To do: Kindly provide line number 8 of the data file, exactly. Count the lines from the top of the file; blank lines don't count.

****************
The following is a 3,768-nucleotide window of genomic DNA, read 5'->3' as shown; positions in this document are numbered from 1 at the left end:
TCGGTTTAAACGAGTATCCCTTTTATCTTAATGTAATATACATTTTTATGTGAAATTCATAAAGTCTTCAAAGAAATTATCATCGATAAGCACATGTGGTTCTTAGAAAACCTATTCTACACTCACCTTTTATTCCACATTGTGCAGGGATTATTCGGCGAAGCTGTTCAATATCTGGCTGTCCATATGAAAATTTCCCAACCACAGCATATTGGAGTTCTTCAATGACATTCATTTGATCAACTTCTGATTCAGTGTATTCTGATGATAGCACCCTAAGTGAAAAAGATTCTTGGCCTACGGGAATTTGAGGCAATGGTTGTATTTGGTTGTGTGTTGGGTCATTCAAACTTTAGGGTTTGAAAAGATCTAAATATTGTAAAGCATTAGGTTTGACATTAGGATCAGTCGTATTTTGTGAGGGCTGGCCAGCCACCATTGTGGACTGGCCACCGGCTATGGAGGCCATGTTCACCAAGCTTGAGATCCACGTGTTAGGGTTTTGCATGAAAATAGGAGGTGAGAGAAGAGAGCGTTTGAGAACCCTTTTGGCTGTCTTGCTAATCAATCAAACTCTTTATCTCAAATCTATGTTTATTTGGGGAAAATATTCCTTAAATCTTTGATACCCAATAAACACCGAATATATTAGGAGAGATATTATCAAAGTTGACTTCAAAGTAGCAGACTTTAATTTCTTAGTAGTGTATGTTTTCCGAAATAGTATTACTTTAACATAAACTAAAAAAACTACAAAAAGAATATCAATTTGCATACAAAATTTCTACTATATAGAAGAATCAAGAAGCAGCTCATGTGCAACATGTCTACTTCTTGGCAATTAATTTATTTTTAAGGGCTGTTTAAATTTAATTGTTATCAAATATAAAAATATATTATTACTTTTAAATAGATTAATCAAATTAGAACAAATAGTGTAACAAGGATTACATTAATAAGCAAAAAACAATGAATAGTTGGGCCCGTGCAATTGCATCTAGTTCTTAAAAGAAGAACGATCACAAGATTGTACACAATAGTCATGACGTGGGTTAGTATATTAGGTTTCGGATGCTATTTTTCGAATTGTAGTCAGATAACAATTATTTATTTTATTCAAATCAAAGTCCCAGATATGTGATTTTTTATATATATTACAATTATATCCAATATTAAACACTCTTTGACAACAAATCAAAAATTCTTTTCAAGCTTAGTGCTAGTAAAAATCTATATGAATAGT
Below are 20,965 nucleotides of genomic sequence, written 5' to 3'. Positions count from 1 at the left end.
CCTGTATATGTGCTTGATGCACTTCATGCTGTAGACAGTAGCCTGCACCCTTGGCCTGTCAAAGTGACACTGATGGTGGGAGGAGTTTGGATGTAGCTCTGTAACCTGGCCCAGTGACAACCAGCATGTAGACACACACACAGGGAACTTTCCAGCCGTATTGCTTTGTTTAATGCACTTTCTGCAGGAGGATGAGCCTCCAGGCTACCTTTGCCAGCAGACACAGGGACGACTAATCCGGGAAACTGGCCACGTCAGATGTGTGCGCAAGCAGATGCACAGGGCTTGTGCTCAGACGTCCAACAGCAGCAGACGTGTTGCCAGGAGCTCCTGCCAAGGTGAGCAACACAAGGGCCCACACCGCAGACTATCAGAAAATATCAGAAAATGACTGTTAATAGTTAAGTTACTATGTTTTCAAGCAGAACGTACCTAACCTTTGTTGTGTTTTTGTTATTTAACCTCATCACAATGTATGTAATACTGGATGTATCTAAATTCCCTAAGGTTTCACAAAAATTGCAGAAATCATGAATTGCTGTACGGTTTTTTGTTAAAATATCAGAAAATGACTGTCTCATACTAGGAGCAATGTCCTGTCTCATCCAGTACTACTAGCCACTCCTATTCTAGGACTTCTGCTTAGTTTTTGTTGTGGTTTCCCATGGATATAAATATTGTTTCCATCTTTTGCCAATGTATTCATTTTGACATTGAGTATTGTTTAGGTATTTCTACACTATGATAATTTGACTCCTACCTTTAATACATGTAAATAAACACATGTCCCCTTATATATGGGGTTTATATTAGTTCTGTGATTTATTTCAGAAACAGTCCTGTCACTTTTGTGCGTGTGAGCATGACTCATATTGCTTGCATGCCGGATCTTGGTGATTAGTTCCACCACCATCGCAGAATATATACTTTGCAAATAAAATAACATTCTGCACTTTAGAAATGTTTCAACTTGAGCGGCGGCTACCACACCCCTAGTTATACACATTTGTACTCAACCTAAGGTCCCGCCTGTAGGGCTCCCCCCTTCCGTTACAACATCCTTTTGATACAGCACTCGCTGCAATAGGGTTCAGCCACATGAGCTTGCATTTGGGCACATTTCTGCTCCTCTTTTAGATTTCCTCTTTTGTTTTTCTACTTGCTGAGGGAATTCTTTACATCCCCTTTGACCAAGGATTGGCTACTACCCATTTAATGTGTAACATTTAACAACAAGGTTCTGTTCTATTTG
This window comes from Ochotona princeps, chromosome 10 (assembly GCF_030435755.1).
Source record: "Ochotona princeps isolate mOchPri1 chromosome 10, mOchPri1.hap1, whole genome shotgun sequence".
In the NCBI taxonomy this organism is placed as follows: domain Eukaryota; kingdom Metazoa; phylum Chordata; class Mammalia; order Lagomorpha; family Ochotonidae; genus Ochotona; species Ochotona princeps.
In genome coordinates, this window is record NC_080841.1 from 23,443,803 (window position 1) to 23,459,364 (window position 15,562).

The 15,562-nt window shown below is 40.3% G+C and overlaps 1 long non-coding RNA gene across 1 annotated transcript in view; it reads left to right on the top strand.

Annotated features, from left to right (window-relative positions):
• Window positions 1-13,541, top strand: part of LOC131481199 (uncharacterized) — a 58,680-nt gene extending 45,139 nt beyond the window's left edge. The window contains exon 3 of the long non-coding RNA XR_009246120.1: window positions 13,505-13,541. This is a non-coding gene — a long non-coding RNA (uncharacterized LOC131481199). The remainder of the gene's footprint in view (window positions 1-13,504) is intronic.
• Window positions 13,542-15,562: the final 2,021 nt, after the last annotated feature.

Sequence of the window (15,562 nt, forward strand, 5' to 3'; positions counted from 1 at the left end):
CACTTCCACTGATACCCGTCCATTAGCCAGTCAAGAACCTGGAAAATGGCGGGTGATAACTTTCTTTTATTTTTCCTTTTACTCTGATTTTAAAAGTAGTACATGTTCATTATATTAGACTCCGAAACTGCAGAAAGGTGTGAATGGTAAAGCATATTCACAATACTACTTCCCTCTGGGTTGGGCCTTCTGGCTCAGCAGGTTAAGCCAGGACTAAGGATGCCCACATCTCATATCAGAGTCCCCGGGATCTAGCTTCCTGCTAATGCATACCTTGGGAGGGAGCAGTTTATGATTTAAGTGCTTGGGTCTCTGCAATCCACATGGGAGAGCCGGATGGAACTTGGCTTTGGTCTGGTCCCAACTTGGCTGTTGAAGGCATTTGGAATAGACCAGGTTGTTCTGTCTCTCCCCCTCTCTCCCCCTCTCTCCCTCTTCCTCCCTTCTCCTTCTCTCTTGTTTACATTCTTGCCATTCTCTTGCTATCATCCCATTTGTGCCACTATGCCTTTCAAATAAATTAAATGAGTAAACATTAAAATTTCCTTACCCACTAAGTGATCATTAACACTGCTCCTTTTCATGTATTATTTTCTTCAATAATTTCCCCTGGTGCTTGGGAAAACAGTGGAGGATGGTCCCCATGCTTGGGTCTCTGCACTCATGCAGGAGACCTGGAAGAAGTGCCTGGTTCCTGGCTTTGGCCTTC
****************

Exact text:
In genome coordinates, this window is record NC_080841.1 from 23,443,803 (window position 1) to 23,459,364 (window position 15,562).